From Socrates to the Emperor Augustus to Lucrezia Borgia and many other notables across Europe and Asia, history is scattered with examples of the victims and perpetrators of death by poison.
So naturally, in perhaps another instance of art imitating life, historical mysteries have their fair share of the use of poisons as the murder weapon. And having talked about cuisine in historical mysteries before, it didn’t take long for us to make the connection between food and murder most foul. So that’s where we take you in this next podcast.
Here are the authors and book we mention:
Susanna Gregory, A Deadly Brew, A Poisonous Plot
Steven Saylor, The Venus Throw, The Judgement of Caesar
Ellis Peters, Monk’s Hood, One Corpse Too Many
Sara Poole, Poison, The Borgia Betrayal
For more on this subject, check out our blog post, which includes some further suggested reading. And don’t forget to let us know about your favorite historical mysteries featuring poisons!
What makes historical mysteries such compelling reads? It’s not just the historical settings or the suspense and pace of a rollicking good bit of detective fiction. It’s also the fact that when it’s done well, historical fiction can give you a visceral sense of being right there. And food is as much a part of being a spectator to a bygone era as the sights, smells, colors, social interactions, and daily goings-on of the particular locale that the stories are set in.
Besides, we might as well admit it – we’re foodies, and descriptions of food and cuisine add as much to our enjoyment of this genre as historical settings, page-turning plot lines and character development do!
So in this podcast, we explore the cuisines of antiquity and how they play a part in the stories that we love to read. Let us know what ancient cuisines tickle your palate, and your favorite novels featuring foods!
Here are the particular cuisines we talk about, and the authors that feature them in their works:
Roman: Steven Saylor, Caroline Lawrence
Egyptian: PC Doherty
Medieval English: PC Doherty, Ellis Peters
Viking: Bernard Cornwell
You can also check out our blog post on some spicy mysteries in historical fiction.
Photo credit: Southernpixel – Alby Headrick
How many historical mysteries are written in the first person, as opposed to the voice of the all-knowing narrator? How important is point-of-view to the reader? Does the style of narration and dialog have to be authentic to the historical period? Does any of this matter?
If you’re as besotted with history, mystery and writing as we are, then you want the answers to these questions, and more. Picking up from where we left off in our second podcast, we explore these questions by – you guessed it – reading from some of our favorite historical fiction novels, and then discussing what it all means.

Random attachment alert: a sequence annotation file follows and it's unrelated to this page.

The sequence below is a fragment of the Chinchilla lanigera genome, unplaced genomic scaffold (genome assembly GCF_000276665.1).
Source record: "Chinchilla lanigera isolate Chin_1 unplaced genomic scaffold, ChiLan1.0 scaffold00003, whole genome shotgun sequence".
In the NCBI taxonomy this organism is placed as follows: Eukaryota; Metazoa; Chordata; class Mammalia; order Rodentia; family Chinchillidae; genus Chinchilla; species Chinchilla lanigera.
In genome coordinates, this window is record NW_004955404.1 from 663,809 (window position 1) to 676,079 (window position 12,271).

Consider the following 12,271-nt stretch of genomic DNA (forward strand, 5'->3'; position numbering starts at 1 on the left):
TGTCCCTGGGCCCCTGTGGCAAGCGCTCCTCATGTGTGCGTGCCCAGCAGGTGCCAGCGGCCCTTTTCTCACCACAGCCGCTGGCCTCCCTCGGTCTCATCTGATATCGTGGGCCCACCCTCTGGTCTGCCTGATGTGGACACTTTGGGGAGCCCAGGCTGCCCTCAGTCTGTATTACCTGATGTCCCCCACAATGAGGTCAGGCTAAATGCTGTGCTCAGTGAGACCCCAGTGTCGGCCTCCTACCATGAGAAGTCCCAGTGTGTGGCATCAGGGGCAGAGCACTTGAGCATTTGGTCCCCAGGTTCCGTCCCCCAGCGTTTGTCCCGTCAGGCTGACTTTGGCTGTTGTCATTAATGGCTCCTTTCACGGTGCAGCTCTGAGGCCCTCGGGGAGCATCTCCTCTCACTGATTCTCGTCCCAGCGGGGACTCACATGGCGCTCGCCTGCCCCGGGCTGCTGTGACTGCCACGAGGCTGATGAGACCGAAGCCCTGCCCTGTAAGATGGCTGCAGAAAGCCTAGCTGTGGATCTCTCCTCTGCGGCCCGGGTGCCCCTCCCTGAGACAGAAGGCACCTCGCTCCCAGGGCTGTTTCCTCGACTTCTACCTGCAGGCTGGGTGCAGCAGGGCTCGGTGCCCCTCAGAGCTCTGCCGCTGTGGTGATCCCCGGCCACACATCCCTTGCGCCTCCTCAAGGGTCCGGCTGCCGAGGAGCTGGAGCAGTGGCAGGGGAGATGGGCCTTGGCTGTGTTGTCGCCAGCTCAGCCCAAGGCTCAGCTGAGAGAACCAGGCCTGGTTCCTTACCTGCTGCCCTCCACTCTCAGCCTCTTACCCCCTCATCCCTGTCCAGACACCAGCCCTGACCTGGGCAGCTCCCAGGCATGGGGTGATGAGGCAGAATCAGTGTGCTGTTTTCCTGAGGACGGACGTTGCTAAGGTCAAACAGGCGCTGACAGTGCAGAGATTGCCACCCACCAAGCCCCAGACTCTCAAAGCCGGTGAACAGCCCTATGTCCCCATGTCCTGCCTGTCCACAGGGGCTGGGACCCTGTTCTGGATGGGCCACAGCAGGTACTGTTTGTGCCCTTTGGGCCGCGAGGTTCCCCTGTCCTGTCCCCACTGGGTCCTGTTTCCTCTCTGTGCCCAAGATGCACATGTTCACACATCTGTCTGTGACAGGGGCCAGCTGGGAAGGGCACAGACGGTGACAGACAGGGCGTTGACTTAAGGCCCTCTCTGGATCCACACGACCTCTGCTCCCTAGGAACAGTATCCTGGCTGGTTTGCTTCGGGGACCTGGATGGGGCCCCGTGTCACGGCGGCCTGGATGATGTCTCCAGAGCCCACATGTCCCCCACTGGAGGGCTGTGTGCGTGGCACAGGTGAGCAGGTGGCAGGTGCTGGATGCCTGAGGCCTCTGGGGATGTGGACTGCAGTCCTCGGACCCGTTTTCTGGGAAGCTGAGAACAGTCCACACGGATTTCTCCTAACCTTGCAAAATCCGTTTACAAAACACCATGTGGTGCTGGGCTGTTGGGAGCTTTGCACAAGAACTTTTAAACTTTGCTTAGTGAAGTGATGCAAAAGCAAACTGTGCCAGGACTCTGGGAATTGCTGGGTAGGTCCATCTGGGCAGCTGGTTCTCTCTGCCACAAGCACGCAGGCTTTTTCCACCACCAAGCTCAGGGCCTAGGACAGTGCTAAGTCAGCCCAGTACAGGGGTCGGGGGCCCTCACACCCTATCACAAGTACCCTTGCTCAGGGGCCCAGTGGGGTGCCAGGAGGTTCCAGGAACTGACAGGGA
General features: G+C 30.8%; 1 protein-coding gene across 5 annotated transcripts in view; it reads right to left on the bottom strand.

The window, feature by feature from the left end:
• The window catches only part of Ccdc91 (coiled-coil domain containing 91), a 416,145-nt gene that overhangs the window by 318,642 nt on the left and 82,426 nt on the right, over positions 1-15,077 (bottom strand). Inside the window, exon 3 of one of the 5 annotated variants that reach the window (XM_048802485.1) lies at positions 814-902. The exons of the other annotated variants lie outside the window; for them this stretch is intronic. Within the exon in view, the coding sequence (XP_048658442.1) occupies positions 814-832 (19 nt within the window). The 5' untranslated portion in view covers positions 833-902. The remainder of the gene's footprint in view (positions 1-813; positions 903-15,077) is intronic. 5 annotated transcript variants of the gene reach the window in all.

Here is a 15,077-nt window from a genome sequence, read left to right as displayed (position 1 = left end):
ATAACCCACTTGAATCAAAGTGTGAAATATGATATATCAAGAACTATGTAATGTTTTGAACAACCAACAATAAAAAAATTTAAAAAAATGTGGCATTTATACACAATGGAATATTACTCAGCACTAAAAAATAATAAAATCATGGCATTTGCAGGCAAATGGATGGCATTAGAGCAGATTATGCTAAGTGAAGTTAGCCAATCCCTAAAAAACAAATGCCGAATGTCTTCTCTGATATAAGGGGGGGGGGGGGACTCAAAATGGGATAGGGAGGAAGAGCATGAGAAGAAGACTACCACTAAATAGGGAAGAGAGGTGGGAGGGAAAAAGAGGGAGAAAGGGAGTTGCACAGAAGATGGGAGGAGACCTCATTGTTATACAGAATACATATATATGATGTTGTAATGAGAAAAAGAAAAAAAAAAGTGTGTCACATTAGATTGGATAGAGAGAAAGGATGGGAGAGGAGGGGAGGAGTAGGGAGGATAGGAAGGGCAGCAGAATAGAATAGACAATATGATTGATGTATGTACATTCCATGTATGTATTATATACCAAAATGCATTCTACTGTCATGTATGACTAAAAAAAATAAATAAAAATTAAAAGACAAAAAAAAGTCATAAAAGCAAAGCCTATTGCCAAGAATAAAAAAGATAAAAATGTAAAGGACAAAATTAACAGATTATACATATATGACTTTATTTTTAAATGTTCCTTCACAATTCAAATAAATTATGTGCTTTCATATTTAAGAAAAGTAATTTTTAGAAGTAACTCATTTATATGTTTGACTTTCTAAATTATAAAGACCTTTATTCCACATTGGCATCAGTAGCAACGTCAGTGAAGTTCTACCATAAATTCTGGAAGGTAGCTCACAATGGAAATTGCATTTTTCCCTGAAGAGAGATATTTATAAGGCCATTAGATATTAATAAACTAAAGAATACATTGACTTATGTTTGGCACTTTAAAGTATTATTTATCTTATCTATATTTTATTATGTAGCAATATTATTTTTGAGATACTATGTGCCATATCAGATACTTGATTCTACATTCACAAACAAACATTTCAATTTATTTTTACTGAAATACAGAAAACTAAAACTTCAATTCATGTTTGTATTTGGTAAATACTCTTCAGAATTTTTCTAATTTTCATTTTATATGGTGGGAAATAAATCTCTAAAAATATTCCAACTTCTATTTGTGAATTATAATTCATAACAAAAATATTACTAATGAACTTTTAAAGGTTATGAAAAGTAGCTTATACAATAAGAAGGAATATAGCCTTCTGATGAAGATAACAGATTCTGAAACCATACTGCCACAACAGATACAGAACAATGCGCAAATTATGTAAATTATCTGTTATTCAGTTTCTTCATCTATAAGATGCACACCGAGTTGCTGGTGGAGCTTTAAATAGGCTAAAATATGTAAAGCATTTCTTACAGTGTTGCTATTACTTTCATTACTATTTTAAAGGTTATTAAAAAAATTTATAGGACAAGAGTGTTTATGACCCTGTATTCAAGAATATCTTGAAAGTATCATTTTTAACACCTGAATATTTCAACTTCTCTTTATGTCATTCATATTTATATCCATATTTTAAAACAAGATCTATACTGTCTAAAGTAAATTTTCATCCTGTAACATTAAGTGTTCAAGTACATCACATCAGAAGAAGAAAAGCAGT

Does first person narration connect better with the reader? Does the story sound more authentic if the dialog is reflective of the period in which it’s set? We’d love to hear what you think, after you listen to our podcast.
Here are the authors we mention:
Lindsey Davis, The Iron Hand of Mars
Ellis Peters, The Pilgrim of Hate
A journey of a thousand miles starts with a single step, says the Chinese proverb. Presumably, a road map would be helpful, too! In our first podcast, we started off on our exploration of history, mystery and writing and promised to provide just such a road map. And what better way to do that than to highlight what we are reading now on our journey?
So, in our second podcast, we share our favorite stories from Day of Fire, a collection of short stories set in Pompeii during the eruption of Vesuvius in AD 79 (you can read our reviews here and here). The collection is edited by Stephanie Dray (who is the author of the Cleopatra’s Daughter series set in ancient Egypt). Also referenced in our podcast is Kate Quinn’s Mistress of Rome series.
If you have read Day of Fire, let us know what your favorite stories are. And if you haven’t read this collection yet, make sure to add it to your reading list, and make up your own road map. The beauty of this particular journey is that there are many road maps to choose from!
Here are the authors from this collection.
Stephanie Dray, The Whore
Ben Kane, The Soldier
E. Knight, The Mother
Sophie Perinot, The Heiress
Kate Quinn, The Senator
Vicky Alvear Shecter, The Son
Ever since I read my first Steven Saylor novel, I’ve been hooked to mystery stories set in Ancient Rome. For the first few years, I was too busy reading and chasing down the ones I hadn’t read. And I never stopped to ask “Why are so many historical mysteries set in Rome?”
So for our first podcast at HistorynMystery, Ramesh and I decided to explore this question and more. As promised in the podcast, here are the authors and books that we talk about in this first podcast.
Albert Bell, Pliny the Younger case series
Bruce MacBain, Plinius Secundus series
Caroline Lawrence, The Roman Mysteries
Colleen McCullough, Masters of Rome series
John Maddox Roberts, SPQR series
Kate Quinn, Mistress of Rome series
Lindsey Davis, Marcus Didius Falco series
Robert Harris, Cicero series – Pompeii
Steven Saylor, Roma Sub Rosa series
Let us know why you think Rome is such a popular setting for historical mysteries, and what your favorite Roman mystery novels are.